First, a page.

Minamata was the site of Japan's worst ever industrial poisoning and is regarded as the dark side of Japan's rapid modernisation during the 20th Century.
For decades, a synthetic resin factory run by chemical company Chisso Corp had been dumping methylmercury into the bay of the town on southwestern Kyushu island, poisoning the marine habitat.
The methylmercury accumulated in shellfish and fish in the bay. For the many people living nearby whose chief source of protein was the sea, it meant the gradual build-up in their bodies of this powerful toxin.
Victims suffered spasms, seizures and loss of sensation and motor control that impaired their ability to walk and speak. Babies were born with nervous system damage and other mental and physical deformities.
The health problems and mysterious deaths of humans and animals were reported in the fishing communities of Minamata in the early 1950s, but no action was taken.
The first official report by a local hospital came in 1956. Although Chisso was immediately suspected, its management denied responsibility and the plant continued dumping mercury until 1968, when it was officially blamed for the health problems.
In the 12 years that separated the two events, estimates suggest as much as 150 tonnes of mercury was discharged by the factory, sickening many more people.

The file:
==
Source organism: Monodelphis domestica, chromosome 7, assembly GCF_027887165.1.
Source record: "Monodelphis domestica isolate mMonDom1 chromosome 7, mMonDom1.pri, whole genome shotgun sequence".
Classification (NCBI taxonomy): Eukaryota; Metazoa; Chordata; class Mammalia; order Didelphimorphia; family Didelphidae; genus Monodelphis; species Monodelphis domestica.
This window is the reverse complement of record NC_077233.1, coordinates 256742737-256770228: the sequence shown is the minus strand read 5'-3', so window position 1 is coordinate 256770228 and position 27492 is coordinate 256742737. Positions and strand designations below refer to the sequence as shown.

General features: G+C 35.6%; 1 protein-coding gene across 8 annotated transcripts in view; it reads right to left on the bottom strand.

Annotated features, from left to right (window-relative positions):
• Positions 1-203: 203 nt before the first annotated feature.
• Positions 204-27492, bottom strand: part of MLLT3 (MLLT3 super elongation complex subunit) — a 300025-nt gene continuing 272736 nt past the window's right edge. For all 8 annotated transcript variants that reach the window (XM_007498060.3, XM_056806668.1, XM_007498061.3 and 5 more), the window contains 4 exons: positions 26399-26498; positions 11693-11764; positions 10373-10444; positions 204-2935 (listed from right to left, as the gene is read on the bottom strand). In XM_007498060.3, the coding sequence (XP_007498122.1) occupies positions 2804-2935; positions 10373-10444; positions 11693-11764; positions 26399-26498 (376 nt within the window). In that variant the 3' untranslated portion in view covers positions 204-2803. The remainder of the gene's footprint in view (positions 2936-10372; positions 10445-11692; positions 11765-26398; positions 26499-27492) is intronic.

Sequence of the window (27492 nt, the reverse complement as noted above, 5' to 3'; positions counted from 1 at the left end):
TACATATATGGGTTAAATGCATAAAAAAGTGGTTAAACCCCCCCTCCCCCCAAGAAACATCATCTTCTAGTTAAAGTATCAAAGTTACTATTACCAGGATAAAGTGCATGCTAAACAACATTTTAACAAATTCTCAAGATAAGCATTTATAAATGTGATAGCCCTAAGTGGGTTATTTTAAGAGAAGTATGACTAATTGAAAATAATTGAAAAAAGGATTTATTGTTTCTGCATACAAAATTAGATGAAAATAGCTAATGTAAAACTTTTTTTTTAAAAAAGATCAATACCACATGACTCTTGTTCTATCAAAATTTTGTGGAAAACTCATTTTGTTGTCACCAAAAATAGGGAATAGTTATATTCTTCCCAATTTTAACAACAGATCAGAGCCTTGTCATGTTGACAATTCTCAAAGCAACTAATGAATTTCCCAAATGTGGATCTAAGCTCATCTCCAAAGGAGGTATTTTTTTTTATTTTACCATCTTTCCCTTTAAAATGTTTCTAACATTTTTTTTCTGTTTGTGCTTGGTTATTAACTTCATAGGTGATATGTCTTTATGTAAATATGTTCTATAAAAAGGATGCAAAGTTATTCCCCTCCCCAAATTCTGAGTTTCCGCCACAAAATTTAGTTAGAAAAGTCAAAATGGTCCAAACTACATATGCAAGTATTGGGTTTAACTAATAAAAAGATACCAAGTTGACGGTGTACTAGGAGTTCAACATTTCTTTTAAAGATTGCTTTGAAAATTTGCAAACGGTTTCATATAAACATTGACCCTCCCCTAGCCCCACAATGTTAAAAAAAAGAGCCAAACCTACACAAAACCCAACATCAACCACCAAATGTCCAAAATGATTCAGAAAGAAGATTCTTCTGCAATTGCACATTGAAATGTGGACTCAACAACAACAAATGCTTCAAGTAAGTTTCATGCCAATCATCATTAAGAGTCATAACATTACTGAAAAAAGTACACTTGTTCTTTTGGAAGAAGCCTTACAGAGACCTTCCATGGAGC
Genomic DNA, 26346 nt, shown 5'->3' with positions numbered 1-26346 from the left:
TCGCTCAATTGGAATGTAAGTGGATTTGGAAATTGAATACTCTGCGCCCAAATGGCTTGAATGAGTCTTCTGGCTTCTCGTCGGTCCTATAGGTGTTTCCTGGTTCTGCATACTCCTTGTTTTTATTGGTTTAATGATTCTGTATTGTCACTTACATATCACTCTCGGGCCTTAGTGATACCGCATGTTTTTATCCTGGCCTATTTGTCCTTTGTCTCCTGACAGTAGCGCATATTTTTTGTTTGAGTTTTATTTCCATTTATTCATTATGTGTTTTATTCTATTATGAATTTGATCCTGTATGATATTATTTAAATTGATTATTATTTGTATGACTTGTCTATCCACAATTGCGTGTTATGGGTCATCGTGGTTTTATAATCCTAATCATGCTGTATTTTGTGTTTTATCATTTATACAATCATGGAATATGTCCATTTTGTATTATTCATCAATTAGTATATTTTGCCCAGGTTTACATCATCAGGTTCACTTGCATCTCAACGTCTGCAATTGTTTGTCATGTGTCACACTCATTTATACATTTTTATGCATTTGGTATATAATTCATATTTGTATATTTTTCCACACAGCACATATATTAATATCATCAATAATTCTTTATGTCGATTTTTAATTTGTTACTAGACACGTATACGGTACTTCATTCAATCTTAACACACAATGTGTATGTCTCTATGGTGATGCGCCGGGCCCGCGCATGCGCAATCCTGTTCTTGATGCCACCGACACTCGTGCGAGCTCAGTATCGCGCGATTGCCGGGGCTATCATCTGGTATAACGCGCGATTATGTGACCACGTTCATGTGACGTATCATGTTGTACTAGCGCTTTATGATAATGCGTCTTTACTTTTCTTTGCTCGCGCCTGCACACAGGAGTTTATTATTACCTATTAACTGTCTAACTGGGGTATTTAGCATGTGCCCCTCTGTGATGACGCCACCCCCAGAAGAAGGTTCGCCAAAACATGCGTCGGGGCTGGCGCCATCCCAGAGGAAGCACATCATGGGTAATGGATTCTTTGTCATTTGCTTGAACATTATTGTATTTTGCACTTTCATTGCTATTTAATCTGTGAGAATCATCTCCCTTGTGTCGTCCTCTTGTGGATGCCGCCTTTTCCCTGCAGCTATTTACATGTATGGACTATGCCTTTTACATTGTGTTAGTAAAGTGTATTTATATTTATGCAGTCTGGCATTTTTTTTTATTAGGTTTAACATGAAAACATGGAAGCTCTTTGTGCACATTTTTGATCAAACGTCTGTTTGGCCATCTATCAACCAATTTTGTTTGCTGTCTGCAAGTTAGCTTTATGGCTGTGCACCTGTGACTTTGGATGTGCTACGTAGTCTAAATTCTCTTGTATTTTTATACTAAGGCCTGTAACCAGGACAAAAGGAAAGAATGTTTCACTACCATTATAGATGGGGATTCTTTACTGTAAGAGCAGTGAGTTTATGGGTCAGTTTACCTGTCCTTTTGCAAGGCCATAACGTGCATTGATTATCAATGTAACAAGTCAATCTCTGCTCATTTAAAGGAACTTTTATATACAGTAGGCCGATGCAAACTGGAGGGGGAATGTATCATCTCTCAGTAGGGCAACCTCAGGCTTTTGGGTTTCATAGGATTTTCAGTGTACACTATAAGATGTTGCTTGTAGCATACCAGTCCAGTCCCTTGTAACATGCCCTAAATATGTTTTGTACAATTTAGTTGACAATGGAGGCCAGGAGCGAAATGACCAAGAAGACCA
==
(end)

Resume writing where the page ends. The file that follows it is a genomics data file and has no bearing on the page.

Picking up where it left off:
Documents published on the Ministry of the Environment's website say fears over the impact on Japan's soaring economy were to blame for the long delay in tackling industry over environmental standards.
Around 2,000 of those affected by the mercury poisoning have now died, many thousands more are still suffering its effects.
In 2009, more than half a century after the first case was officially reported, the Japanese government created a special law to compensate victims of what had become known as "Minamata Disease".
More than 65,000 people applied for redress over the following three years, while plaintiffs seeking compensation from Chisso and the central and local governments reached out-of-court settlements.
The outbreak of Minamata Disease is considered a turning point in Japan for awareness of the environmental and human cost of unfettered economic development and led to the gradual introduction of safeguards.
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